Typography is the art and technique of arranging type. Like a person's speaking style and skill, the quality of our treatment of letters on a page can influence how people respond to our message. It is an essential act of encoding and interpretation, linking what we say to what people see.
Typography has been known to affect perception of credibility. In one study, identical job resumes printed using different typefaces were sent out for review. Resumes with typefaces deemed appropriate for a given industry resulted in applicants being considered more knowledgeable, mature, experienced, professional, believable and trustworthy than when less appropriate typefaces were used1. In this case, picking the right typeface can help someone's chances of landing a job.
The term typeface is frequently conflated with font; Arial is a 'typeface' that may include roman, bold and italic 'fonts'. Most generally we categorize letterforms as serif or sans serif. Primary characteristics of a letterform are illustrated in Figure 1a. Serif typefaces tend to be thinner, more formal and easier to read in multiline blocks of text because the 'feet' help our eyes follow the line. Sans serif typefaces have simpler letterforms, are informal and, according to some, less readable in long stretches, so are appropriate for short bursts of text such as headings and labels. In general, sans serif fonts work well for slides and serif fonts for posters and printed documents.
Picking type is a matter of personal taste, but typography exists to honor content. The four most common typefaces are Baskerville, Helvetica, Palatino and Times New Roman (Fig. 1b), and a good rule is: when limited to the palette of type preinstalled on our computers, pick one and ignore the rest. The acclaimed poet and typographer Robert Bringhurst eloquently states that these four typefaces are “faces with nothing to offer one another except for public disagreement”2. If nothing else, the single typeface approach ensures consistency. Uniformity is one form of beauty; contrast is another. Of course, typefaces can be combined, but the operation requires care and craft.
Typography can reveal the tone of the document and clarify the structure and meaning of the text. Perhaps more than any other formatting options, our selection of fonts shows readers at a glance whether the document is stately or humble, formal or informal, creative or technical. Words, phrases, sentences and blocks of text should be spaced according to their underlying meaning. The space between paragraphs should be greater than between lines; items of a list should be spaced so they appear related to each other but separate from adjacent text. As I previously described in my columns on Gestalt principles3,4, objects that are aligned or placed near one another are seen as belonging together. In Figure 2, I show sample text with spacing established simply with carriage returns (Fig. 2a), in contrast to the spacing made by adjusting line and paragraph settings (Fig. 2b). The relative scale of white space in Figure 2b makes the hierarchy of the content apparent. Differentially aligning the paragraph text and bulleted list, when allowed, differentiates the content.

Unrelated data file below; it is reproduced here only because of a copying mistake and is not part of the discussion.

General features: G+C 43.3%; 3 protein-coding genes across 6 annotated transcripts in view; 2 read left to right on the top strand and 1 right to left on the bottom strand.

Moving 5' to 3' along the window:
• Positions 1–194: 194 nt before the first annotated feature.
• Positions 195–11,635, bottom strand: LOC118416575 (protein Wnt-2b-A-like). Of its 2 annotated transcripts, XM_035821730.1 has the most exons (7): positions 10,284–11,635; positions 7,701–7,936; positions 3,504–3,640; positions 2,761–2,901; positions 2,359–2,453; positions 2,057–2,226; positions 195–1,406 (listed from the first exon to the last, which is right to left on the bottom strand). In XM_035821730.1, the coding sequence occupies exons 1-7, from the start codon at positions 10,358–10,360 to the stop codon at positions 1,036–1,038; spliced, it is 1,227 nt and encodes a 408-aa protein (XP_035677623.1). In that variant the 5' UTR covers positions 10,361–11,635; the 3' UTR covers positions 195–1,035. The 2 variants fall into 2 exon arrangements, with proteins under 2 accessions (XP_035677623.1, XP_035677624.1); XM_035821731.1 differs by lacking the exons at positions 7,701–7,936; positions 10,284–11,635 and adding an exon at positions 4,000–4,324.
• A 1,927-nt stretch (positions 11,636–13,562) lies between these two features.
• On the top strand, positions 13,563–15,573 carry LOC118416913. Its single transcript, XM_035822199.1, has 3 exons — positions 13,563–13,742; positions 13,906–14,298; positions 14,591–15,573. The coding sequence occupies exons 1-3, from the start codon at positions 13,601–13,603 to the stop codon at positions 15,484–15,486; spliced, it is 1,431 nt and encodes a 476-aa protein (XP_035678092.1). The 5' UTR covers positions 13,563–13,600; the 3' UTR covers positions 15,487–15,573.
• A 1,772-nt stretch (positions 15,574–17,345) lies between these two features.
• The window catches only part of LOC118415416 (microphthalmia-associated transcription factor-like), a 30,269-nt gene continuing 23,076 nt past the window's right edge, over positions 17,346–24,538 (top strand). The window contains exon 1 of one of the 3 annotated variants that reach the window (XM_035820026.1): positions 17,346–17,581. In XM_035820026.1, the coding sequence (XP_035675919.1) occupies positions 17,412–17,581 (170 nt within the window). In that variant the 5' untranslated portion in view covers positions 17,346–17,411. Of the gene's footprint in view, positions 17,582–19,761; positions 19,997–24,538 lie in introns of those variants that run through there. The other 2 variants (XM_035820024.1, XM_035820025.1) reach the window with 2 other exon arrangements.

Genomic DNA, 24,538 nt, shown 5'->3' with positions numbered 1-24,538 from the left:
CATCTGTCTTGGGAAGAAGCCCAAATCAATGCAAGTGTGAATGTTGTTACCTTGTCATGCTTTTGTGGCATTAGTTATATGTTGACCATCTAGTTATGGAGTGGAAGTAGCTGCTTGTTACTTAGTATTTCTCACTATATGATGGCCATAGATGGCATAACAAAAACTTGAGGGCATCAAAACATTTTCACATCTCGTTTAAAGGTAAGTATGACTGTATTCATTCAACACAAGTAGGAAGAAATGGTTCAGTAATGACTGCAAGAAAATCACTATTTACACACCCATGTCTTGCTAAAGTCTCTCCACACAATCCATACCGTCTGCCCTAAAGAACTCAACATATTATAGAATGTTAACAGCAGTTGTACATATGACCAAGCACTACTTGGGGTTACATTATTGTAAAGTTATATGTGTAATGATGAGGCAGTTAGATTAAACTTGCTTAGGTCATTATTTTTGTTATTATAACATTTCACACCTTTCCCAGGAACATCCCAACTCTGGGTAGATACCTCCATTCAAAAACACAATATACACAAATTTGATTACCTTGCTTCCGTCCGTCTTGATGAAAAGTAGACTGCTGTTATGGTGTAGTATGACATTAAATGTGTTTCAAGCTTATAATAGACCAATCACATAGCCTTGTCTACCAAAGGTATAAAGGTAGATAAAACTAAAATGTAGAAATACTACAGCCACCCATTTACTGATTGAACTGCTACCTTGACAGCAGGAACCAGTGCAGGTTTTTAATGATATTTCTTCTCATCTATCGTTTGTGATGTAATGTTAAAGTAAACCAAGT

To achieve meaningfully spaced text, use the 'space before' and 'space after' settings instead of extra carriage returns. Find the settings under Font menu > Paragraphs (PowerPoint) or Format menu > Paragraphs (Word). The paragraph text in Figure 2b is set with 5 point space after it; the bulleted list has 3 point space after it. Furthermore, left justified text leaves a ragged right edge that can be made more regular by adjusting the size of the text box and using soft returns (shift and return) to manually break lines.
Most documents can be set perfectly well with one typeface using no more than two or three type sizes, with judicious use of bold and italics if necessary. By limiting the variation in type and type treatment, we can unify the tapestry of visual information to be presented on scientific slides or posters. In these formats, we often need to combine a disparate array of information taken from different sources, including text, images and figures. A consistent typographical program unifies the elements and makes documents easier to read. Typography must draw our attention before it is read but not interfere with reading. The goal is to achieve a balance between text and all other elements on the page.
Shaikh, D. & Fox, D. Usability News 10 (2008).
Bringhurst, R. The Elements of Typographic Style (Hartley & Marks Publishers, Point Roberts, Washington, USA, 2005).
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Wong, B. Points of view: Typography. Nat Methods 8, 277 (2011). https://doi.org/10.1038/nmeth0411-277
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